1. Listening to happy music may enhance divergent creativity

    September 24, 2017 by Ashley

    From the PLOS press release:

    Listening to happy music may help generate more, innovative solutions compared to listening to silence, according to a study published September 6, 2017 in the open-access journal PLOS ONE by Simone Ritter from Radboud University, The Netherlands and Sam Ferguson from the University of Technology Sydney, Australia.

    Creativity is an important quality in our complex, fast-changing world, as it allows us to generate innovative solutions for a wide range of problems and come up with fresh ideas. The question of what facilitates creative cognition has long been studied, and while music has previously been shown to benefit cognition, little is known about how listening to music affects creative cognition specifically.

    To investigate the effect of music on creative cognition, researchers had 155 participants complete questionnaires and split them into experimental groups. Each group listened to one of four different types of music that were categorized as calm, happy, sad, or anxious, depending on their emotional valence (positive, negative) and arousal (high, low), while one control group listened to silence. After the music started playing, participants performed various cognitive tasks that tested their divergent and convergent creative thinking. Participants who came up with the most original and useful solutions to a task scored higher in divergent creativity, while participants who came up with the single best possible solution to a task scored higher in convergent creativity.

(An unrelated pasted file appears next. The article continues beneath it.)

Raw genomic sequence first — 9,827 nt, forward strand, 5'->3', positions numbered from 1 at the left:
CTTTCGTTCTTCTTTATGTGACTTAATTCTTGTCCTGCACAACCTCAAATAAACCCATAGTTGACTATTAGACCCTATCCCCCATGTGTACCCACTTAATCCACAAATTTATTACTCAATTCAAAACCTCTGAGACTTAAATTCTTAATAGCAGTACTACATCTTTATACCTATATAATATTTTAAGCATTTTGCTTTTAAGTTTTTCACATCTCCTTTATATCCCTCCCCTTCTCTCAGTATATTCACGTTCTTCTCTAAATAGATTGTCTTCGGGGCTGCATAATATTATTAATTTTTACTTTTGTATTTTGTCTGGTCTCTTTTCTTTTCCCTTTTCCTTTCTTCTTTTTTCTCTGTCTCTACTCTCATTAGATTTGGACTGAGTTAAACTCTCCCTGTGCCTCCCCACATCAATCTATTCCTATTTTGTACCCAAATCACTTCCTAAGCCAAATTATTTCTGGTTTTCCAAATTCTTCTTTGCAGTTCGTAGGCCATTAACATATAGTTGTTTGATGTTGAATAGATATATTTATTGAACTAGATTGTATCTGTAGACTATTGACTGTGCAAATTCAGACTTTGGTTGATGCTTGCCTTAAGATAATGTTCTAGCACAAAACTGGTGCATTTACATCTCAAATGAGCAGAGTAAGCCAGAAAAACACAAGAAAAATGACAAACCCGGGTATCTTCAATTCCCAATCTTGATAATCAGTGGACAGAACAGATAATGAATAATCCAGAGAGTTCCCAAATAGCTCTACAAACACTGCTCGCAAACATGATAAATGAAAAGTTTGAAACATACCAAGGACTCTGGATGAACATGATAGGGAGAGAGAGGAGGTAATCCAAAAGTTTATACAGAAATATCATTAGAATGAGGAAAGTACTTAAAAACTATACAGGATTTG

The researchers found that listening to happy music, which they define as classical music that is positive valence and high in arousal, facilitates more divergent creative thinking compared to silence. The authors suggest that the variables involved in the happy music condition may enhance flexibility in thinking, so that additional solutions might be considered by the participant that may not have occurred to them as readily if they were performing the task in silence.

    This study shows that creative cognition may be enhanced through music, and further research could explore how different ambient sounds might affect creativity and include participants of diverse cultures, age groups, and levels of music experience. The authors suggest that their study may also demonstrate that music listening could promote creative thinking in inexpensive and efficient ways in various scientific, educational and organizational settings.


  2. Study suggests the bilingual brain calculates differently depending on the language used

    September 22, 2017 by Ashley